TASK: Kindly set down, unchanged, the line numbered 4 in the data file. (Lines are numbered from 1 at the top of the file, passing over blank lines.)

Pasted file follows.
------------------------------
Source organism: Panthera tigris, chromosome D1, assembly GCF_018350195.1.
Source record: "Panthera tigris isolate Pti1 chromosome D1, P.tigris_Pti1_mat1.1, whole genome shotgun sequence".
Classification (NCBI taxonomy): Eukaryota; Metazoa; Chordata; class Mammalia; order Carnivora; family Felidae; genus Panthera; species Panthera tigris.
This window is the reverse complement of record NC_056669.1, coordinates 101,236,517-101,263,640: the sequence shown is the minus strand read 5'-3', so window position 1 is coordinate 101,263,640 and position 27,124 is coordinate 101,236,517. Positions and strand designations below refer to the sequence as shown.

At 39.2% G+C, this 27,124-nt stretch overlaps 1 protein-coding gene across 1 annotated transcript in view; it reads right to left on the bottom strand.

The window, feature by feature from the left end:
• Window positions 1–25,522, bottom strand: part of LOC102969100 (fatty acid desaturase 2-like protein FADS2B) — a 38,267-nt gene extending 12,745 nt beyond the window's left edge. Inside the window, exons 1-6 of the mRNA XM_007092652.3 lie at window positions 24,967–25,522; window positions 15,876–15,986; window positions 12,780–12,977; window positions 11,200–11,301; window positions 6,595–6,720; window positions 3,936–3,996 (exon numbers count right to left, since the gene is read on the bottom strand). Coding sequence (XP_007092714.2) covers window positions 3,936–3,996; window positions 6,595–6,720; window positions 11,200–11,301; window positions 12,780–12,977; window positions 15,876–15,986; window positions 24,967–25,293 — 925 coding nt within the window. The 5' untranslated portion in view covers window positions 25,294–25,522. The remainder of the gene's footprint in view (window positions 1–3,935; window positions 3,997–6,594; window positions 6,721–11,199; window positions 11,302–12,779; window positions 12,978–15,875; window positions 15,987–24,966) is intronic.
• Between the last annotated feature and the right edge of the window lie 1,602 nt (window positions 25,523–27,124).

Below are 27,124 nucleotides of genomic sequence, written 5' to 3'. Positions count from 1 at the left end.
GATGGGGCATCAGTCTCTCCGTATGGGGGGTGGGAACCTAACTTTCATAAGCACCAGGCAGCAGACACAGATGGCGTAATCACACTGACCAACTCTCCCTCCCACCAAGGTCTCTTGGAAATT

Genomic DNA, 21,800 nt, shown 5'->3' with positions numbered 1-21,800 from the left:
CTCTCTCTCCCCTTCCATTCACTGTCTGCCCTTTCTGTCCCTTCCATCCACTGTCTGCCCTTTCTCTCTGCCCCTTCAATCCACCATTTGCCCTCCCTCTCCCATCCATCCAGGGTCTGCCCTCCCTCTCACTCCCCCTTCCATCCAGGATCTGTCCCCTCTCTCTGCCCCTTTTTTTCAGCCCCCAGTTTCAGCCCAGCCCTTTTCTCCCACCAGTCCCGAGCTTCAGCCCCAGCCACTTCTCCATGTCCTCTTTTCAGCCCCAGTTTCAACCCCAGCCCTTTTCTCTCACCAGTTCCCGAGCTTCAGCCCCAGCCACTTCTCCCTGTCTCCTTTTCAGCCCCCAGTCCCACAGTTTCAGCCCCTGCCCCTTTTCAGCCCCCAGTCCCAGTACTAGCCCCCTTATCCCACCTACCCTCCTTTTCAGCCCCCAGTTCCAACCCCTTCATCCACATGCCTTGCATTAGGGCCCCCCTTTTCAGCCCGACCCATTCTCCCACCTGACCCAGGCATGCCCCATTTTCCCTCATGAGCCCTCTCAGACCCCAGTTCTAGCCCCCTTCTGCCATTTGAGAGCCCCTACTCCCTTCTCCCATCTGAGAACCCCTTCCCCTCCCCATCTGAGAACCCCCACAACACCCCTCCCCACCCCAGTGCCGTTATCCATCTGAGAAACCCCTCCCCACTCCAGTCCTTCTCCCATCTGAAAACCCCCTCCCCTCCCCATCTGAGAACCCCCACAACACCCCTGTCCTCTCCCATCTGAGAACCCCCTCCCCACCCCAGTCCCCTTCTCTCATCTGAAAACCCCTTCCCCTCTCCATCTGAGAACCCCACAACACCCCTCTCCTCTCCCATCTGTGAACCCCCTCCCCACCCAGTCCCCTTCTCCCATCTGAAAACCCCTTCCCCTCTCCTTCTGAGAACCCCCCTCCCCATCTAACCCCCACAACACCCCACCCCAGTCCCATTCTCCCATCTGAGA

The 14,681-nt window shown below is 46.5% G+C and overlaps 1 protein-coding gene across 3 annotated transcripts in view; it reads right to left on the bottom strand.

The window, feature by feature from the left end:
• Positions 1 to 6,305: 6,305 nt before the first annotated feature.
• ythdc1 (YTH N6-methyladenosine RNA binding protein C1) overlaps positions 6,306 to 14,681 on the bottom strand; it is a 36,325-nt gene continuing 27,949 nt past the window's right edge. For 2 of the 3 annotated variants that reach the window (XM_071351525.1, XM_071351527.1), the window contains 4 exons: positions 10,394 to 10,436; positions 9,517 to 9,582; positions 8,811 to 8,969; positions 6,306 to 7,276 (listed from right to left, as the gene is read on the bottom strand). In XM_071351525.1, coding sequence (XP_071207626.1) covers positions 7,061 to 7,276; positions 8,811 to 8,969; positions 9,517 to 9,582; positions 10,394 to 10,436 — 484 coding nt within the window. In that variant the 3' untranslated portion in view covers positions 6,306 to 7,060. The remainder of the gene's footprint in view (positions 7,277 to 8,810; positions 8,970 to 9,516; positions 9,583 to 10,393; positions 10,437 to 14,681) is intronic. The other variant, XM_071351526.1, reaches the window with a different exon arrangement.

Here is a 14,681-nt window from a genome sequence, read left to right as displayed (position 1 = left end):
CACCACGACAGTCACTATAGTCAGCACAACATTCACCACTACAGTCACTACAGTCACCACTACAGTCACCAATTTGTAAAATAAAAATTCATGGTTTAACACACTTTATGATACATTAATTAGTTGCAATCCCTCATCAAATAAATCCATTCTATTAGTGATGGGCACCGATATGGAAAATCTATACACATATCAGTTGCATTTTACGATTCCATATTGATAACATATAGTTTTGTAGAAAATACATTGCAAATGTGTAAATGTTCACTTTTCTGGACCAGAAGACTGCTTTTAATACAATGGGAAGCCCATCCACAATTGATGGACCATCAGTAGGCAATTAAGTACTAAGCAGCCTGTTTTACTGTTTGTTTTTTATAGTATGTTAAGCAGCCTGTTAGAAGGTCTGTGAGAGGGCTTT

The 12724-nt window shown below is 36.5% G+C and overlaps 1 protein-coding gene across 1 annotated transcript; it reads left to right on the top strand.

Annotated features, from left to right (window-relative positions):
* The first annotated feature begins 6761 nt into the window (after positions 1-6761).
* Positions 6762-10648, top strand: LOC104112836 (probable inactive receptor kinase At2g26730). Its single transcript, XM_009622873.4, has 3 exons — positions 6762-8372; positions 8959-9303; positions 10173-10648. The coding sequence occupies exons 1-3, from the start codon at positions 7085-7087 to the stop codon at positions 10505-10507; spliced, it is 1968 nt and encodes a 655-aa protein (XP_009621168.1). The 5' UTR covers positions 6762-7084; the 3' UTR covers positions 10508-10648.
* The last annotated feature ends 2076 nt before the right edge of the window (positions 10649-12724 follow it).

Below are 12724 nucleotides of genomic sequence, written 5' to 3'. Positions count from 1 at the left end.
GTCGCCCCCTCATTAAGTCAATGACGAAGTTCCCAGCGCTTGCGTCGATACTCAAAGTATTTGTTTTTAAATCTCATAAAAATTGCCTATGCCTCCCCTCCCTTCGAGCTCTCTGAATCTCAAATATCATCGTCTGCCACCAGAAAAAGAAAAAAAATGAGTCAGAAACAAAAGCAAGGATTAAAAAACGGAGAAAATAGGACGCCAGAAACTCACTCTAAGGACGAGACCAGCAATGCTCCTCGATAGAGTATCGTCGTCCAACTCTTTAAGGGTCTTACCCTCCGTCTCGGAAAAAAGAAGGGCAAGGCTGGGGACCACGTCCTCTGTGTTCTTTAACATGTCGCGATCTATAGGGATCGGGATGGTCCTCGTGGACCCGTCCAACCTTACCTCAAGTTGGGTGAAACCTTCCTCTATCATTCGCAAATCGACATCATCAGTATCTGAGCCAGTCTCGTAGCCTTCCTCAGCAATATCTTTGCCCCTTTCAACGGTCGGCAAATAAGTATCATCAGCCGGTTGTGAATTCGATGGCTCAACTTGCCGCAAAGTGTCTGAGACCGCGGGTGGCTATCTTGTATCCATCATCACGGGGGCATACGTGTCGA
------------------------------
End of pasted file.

This window is the reverse complement of record NC_056669.1, coordinates 101,236,517-101,263,640: the sequence shown is the minus strand read 5'-3', so window position 1 is coordinate 101,263,640 and position 27,124 is coordinate 101,236,517. Positions and strand designations below refer to the sequence as shown.